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Gerardine's story

At the age of three, Gerardine was taken from her siblings, father and grandmother and placed in a Sisters of Mercy orphanage in regional New South Wales.

She recalled, ‘driving up the big driveway and I remember the nun coming out and I hid behind my dad and they were grabbing me and pulling me away from him. That’s what I remember clearly’.

Until she left the orphanage in her mid-teens in the late 1960s, Gerardine had no sense of belonging.

‘You’re not a child, you’re nothing. You’re nothing. How can I put it? You don’t get birthdays … you’re locked in cupboards for four and five days, and abuse constantly, not knowing why when you’re little, and then as you get older, you lose yourself. You lose yourself.’

A visiting priest used to come to the orphanage and girls would be chosen to help him prepare to administer the sacraments. Gerardine was about eight or nine when she was sexually abused by the priest.

‘You were special, right? It was first touching you down below and stuff like that, right? Then you went over to the house, that was different. That was totally different.’

She said ‘the nuns were the same’ in their various abuses of children.

‘They didn’t know when to stop. You could say, “Sorry, sorry”, and cry and cry, but it didn’t stop. Or if you were yanked out of bed and taken down to the dungeon, that was just plain out violence. Like, it’s hard to describe, like things when you’re little or when you’ve had a flogging with the cane or a strap … I used to watch the bruises on my arms or my legs and I used to call them rainbows, ‘cause I watched the colours change. I don’t think there was a day that didn’t go past that all kids got hurt in that orphanage.’

Although Gerardine was close to her father she only saw him occasionally during holiday periods.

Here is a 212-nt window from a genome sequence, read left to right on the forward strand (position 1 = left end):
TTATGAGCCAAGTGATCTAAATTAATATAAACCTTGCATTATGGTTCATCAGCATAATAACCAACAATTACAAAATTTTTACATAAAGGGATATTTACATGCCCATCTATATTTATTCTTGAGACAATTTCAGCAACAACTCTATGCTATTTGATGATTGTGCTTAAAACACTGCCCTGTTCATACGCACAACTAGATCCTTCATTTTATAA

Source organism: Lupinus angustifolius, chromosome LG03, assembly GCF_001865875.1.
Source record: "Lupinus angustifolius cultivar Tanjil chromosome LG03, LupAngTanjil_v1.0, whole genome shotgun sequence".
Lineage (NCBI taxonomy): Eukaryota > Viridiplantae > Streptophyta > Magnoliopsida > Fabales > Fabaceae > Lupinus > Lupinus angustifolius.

‘When I was 10, I was shown a cross, and it said, the nun said, “Your father hung himself and he’s going to hell”. And that’s something – I wasn’t allowed at his funeral so it’s hard to put it all into – where I did have the love, was taken.

‘So from 10, this is going to sound weird to you – I decided because of everything that was happening, the abuse and everything else that was going on and because I wore signs on my back that the devil was in me, I decided – I sat on the slippery dip and I decided – me and the devil would make friends with each other and that was my companion right through.

‘The number of times that I ran away from that place to be brought back by the police and them not do anything. The police say they’ve got no reports right, but children don’t run away from abuse and take themselves back to what has harmed them. They don’t. They just don’t do it.’

After leaving the orphanage, Gerardine ‘decided on roaming the streets’ of Sydney and at one stage was ‘charged with vagrancy’ and imprisoned.

She’d tried to take her own life and had spent several long periods in psychiatric hospitals. Gerardine described having difficulty raising her children because she ‘didn’t know how to love them because my life was so screwed up’.

In the late 1990s she met a psychiatrist, and ‘after 12 months of seeing her I opened up and talked’.

With the psychiatrist’s support she’d tried to report the priest and nuns to NSW Police.

‘What they said is I would have to give dates, months, winter, summer. I didn’t even celebrate birthdays so I couldn’t give that information.’

At around this time, Gerardine also participated in Towards Healing. She ‘was confronted by two nuns from the orphanage’ who she thought ‘were there to intimidate me’.

At the end of the process Gerardine received $80,000, but half was paid to Medicare and another $27,000 went to her solicitor.

One of the things Gerardine found most difficult in life now was a feeling she was being ‘judged on the past’. She’d been involved in care provision proceedings for her grandson and during these, one of the court workers had brought up that she’d been in an orphanage, not because it was relevant to the discussion but because ‘they just wanted the court to know’.

‘It takes you back. It takes me from there to there, and I’m thinking I want to be here. And like, if you go to a doctor’s right, and they see one scar on you, you’re judged. Stop the judgment you know. Train your doctors, train the university student doctors that are coming through not to be judgmental because you see a scar. I’m not trying to be rude but you put a cancer patient and an abuse patient that’s got scars, they’re treated like they’re mad. It’s treated different. Change that. Help us that we don’t have to keep fighting.’

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